Money isn't about numbers. It is about people, and values, and goals. The centre of a bank or for anyone coaching people to be better with their money should reflect that. It should be like a Home Depot for finances -- we can show you and cheer you on to do it yourself or be here for the hard stuff and take your hand when you need it
Toronto's and Ontario's cash cow -- banking -- is going to face increasingly rough seas. This won't happen immediately, but a steadily downward trajectory affecting profits and employment is clear. At a recent high-level conference in New York on the future of finance, the news was great for consumers but grim for the world's bankers.
Cash has been plentiful in emerging markets. Between 2009-2012 as quantitative easing ramped up, there was a massive expansion in borrowing on global bond markets by emerging market (EM) sovereigns, banks and companies. As a result, EM economies are now closely integrated into global debt markets, and thus more affected by actions taken in Developed Markets (DMs), particularly the withdrawal of quantitative easing (QE).
In a town perhaps previously best known for providing the dirt that allowed Boston to double in size by filling in its swampy Back Bay there is a startling banking counter-revolution underway. Led by long-established but newly-rejuvenated Needham Bank and involving not only that town but those nearby, community banking is reclaiming market share.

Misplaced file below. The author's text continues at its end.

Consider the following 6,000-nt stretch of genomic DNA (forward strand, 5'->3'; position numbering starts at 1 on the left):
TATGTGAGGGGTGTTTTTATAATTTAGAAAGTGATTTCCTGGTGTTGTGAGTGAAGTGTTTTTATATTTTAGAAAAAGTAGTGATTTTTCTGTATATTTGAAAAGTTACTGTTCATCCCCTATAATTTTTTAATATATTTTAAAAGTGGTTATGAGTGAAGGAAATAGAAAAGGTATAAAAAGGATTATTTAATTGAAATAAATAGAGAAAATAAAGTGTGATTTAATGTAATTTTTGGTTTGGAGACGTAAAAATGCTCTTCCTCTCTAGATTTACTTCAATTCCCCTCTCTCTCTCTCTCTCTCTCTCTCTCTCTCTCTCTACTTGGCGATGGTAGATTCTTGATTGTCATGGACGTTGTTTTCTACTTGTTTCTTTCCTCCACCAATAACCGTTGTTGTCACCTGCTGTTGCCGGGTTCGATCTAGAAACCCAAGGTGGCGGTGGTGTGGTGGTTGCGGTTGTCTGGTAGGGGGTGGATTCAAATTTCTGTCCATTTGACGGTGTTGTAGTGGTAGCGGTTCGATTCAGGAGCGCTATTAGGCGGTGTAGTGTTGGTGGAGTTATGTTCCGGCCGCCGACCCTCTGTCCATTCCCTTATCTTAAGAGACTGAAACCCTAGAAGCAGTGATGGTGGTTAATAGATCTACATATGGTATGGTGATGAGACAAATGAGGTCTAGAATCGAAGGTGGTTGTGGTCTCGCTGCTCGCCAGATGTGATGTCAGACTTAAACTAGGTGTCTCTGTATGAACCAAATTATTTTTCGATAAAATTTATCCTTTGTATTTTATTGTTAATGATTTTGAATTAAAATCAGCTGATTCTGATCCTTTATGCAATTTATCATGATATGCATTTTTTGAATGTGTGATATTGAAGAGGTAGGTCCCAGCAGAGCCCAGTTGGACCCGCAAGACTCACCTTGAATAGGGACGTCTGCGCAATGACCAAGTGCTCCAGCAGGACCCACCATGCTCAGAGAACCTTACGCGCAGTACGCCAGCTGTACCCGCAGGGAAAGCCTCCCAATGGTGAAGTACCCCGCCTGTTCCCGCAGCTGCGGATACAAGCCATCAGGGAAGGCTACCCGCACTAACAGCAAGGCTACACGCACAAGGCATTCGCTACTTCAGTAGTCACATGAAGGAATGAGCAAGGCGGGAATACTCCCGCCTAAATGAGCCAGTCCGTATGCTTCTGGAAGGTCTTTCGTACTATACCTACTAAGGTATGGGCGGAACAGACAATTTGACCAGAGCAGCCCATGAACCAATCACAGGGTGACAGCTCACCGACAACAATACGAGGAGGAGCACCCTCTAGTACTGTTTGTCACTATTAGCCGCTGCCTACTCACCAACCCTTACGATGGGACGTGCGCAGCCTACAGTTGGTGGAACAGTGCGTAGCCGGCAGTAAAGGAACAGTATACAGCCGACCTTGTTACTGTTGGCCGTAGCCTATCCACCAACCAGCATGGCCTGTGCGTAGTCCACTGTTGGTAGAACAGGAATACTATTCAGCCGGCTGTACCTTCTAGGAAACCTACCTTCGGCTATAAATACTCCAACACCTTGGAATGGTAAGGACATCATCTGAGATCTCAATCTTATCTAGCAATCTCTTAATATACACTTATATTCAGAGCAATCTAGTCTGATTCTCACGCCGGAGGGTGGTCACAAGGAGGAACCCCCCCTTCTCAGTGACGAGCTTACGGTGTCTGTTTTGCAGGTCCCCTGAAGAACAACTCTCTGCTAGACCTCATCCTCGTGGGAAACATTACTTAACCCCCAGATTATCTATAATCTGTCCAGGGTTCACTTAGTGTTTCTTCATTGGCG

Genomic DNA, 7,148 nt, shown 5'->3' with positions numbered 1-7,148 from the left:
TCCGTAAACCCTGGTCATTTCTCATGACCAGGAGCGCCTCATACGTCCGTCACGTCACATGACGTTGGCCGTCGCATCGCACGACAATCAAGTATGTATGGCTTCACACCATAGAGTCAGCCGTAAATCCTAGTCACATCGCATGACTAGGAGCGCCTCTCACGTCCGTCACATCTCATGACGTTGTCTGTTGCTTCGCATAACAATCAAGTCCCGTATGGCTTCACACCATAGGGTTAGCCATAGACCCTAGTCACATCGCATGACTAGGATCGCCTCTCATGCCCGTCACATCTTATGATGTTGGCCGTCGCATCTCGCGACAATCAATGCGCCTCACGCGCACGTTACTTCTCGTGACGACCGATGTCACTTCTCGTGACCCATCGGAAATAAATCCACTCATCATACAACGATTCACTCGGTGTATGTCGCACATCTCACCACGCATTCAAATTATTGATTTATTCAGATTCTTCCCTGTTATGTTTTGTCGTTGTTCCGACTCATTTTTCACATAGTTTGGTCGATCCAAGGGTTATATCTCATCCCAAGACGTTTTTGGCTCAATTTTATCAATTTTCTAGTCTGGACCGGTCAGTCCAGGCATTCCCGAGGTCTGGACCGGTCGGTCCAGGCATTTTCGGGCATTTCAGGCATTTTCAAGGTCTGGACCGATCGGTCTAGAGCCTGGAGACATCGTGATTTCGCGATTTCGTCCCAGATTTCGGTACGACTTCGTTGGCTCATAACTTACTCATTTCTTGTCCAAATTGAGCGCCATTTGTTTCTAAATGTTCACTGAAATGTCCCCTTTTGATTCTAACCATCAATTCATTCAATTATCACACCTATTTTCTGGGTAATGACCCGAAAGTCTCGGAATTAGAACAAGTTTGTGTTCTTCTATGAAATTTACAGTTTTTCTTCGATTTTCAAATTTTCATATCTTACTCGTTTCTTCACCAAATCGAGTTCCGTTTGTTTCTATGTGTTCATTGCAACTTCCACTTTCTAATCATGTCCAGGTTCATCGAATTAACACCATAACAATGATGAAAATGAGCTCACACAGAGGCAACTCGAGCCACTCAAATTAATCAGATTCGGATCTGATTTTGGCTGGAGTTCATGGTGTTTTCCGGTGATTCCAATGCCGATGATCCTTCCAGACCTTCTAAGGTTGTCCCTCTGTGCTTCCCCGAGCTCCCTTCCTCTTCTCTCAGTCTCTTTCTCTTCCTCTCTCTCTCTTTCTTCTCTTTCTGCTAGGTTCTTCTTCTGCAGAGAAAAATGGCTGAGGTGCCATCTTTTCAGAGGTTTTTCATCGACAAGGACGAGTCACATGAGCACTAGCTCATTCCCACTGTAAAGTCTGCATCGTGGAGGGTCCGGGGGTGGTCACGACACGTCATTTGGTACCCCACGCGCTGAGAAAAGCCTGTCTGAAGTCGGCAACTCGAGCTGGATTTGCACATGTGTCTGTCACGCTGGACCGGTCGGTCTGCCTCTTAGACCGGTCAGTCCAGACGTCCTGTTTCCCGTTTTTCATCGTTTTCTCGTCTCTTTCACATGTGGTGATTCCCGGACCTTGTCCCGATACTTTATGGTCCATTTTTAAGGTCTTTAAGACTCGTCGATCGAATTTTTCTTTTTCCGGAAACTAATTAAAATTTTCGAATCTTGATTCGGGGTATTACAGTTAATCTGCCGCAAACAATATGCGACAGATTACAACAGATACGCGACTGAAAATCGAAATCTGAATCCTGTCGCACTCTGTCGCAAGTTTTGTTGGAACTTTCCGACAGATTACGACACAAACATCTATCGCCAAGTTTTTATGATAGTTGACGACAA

There is a major battle going on in the financial services industry, and your welfare is at stake. What's the war over? Whether or not the person you're trusting to invest your money is legally required to act in your best interest. Right now, they only have to make sure the investments they're selling you are "suitable." I would like to see legislation for fiduciary duty and I'll tell you why.
While it took a few years after the financial crisis for financial services start-ups to get their business models refined to the point where they can come to market they are here now, and these alternative financial services technology companies are becoming viable and increasingly common sources of financing for entrepreneurs and small businesses.
In this day and age of free market orthodoxy, the banks don't like to think of themselves as having any sort of "moral obligations," only obligations to shareholders. But the protection Canadian banks enjoy -- the same protection that has allowed them to prosper internationally -- means that the banks do not operate in a free market environment, and if they want to continue having their cake and eating it too they should accept they have responsibilities towards the Canadians who have little choice but to bank with them.